Mine Safety Enforcement To Be “Beefed Up”
In the wake of five metal/non-metal fatalities in the last three weeks, including 3 on August 3rd, the Mine Safety and Health Administration, or MSHA, announced that inspectors will step up enforcement beginning next week.
During a hastily arranged conference call of stakeholders Wednesday, agency administrator Joe Main lamented the fact that, since October, 2014, 38 miners and 14 contractors have lost their lives at their workplaces.
During the call, MNM administrator Neal Merrifield said that 17 coal inspectors are being switched over to work in the MNM segment. Also, Merrifield has authorized the hiring of an additional 21 inspectors. MSHA also indicated that those mines found to not be following mine safety best practices associated with the standards found to have been relevant in the fatalities will be subject to impact inspections. At the call’s conclusion, Main said he realizes that many small mines are involved in the problem. This would indicate a heightened focus on “mom and pop” outfits.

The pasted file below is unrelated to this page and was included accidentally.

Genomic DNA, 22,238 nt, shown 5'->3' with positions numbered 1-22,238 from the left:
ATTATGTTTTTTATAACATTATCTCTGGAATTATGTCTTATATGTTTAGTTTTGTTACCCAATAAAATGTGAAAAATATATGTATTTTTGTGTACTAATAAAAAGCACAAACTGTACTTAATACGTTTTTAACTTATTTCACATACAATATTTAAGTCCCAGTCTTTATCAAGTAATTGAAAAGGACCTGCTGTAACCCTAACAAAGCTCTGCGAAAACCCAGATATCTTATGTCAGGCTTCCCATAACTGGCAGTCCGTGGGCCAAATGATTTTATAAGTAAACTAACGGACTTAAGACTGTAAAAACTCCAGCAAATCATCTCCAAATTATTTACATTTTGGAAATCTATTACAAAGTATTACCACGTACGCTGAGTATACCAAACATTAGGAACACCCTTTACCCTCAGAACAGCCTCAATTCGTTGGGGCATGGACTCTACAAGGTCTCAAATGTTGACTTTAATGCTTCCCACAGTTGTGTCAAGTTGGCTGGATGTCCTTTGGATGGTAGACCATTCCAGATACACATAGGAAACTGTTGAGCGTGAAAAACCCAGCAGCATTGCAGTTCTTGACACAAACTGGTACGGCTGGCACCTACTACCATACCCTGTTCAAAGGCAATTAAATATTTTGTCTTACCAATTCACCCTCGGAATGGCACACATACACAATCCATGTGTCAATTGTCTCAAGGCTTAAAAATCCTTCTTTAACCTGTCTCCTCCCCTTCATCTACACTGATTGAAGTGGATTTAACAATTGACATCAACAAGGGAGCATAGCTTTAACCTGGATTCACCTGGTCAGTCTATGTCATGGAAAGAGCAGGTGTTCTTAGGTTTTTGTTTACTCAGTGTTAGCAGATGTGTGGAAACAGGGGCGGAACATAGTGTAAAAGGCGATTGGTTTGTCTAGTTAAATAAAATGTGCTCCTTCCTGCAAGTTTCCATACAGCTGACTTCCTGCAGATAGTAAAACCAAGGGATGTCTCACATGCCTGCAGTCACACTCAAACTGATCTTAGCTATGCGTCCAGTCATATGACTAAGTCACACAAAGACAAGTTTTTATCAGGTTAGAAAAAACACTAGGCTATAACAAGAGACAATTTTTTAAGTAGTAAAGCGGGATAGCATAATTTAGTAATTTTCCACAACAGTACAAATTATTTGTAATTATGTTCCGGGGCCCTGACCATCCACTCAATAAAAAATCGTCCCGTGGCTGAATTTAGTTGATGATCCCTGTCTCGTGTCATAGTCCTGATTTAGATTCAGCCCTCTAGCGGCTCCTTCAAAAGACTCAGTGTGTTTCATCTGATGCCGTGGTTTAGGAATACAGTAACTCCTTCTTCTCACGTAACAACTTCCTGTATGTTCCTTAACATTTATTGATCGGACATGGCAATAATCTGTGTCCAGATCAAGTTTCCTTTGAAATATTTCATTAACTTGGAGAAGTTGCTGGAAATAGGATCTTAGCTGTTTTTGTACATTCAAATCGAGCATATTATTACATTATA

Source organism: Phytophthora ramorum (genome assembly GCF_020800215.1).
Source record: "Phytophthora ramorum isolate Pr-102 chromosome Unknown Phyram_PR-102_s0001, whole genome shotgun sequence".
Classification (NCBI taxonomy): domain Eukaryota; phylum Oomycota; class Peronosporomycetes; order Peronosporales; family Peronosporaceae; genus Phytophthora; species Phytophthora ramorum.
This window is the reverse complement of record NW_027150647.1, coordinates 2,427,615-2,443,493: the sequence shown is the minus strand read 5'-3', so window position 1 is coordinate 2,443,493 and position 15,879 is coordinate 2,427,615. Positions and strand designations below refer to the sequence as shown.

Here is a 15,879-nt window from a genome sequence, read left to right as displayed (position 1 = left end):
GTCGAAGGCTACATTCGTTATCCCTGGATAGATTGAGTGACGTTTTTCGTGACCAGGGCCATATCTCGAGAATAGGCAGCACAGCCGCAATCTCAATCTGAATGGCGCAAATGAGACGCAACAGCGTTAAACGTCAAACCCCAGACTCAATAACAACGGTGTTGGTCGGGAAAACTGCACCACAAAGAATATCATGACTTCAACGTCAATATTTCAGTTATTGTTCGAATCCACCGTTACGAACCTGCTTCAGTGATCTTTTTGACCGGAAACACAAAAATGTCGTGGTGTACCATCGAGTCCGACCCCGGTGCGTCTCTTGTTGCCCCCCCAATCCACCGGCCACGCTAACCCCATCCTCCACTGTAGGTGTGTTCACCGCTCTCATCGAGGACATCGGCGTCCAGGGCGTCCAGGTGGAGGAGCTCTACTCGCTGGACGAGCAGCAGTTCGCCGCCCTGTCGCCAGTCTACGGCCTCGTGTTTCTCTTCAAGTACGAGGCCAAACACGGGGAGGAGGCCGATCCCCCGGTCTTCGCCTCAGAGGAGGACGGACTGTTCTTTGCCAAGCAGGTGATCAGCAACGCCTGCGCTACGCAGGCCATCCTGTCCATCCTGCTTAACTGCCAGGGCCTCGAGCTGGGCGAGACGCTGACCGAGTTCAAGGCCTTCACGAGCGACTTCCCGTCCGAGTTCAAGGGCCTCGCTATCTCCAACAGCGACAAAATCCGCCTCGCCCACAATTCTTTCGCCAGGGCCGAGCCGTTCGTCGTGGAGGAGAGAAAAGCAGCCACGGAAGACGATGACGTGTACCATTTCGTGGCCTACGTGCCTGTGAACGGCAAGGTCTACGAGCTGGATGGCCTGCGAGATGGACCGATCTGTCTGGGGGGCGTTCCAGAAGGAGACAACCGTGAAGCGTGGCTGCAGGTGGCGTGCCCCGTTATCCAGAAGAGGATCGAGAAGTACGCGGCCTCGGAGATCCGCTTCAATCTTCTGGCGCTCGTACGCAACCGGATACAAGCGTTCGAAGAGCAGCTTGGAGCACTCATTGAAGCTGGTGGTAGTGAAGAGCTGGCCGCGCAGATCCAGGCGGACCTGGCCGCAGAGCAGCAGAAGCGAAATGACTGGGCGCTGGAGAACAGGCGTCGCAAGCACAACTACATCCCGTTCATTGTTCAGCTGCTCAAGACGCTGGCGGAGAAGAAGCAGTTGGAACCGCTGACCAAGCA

In a letter to the mining community, MSHA’s Joe Main said, “To reverse this unacceptable trend, the Mine Safety and Health Administration is stepping up enforcement efforts and intensifying outreach and education throughout the country.”
- MSHA will increase the number of inspectors and inspections at metal/non-metal mines, beginning on 10/1. These will include “walk & talk” meetings with operators and miners.
- Heightened focus on smaller “mom and pop” mines
- MSHA emphasizes the need for thorough workplace exams each shift that are performed by experienced and trained examiners, per the recent program policy letter.
- Inspectors will be closely scrutinizing workplace exam paperwork.
- MSHA re-iterates the importance of safety and health programs, per Joe Main’s May 21 letter to the mining community.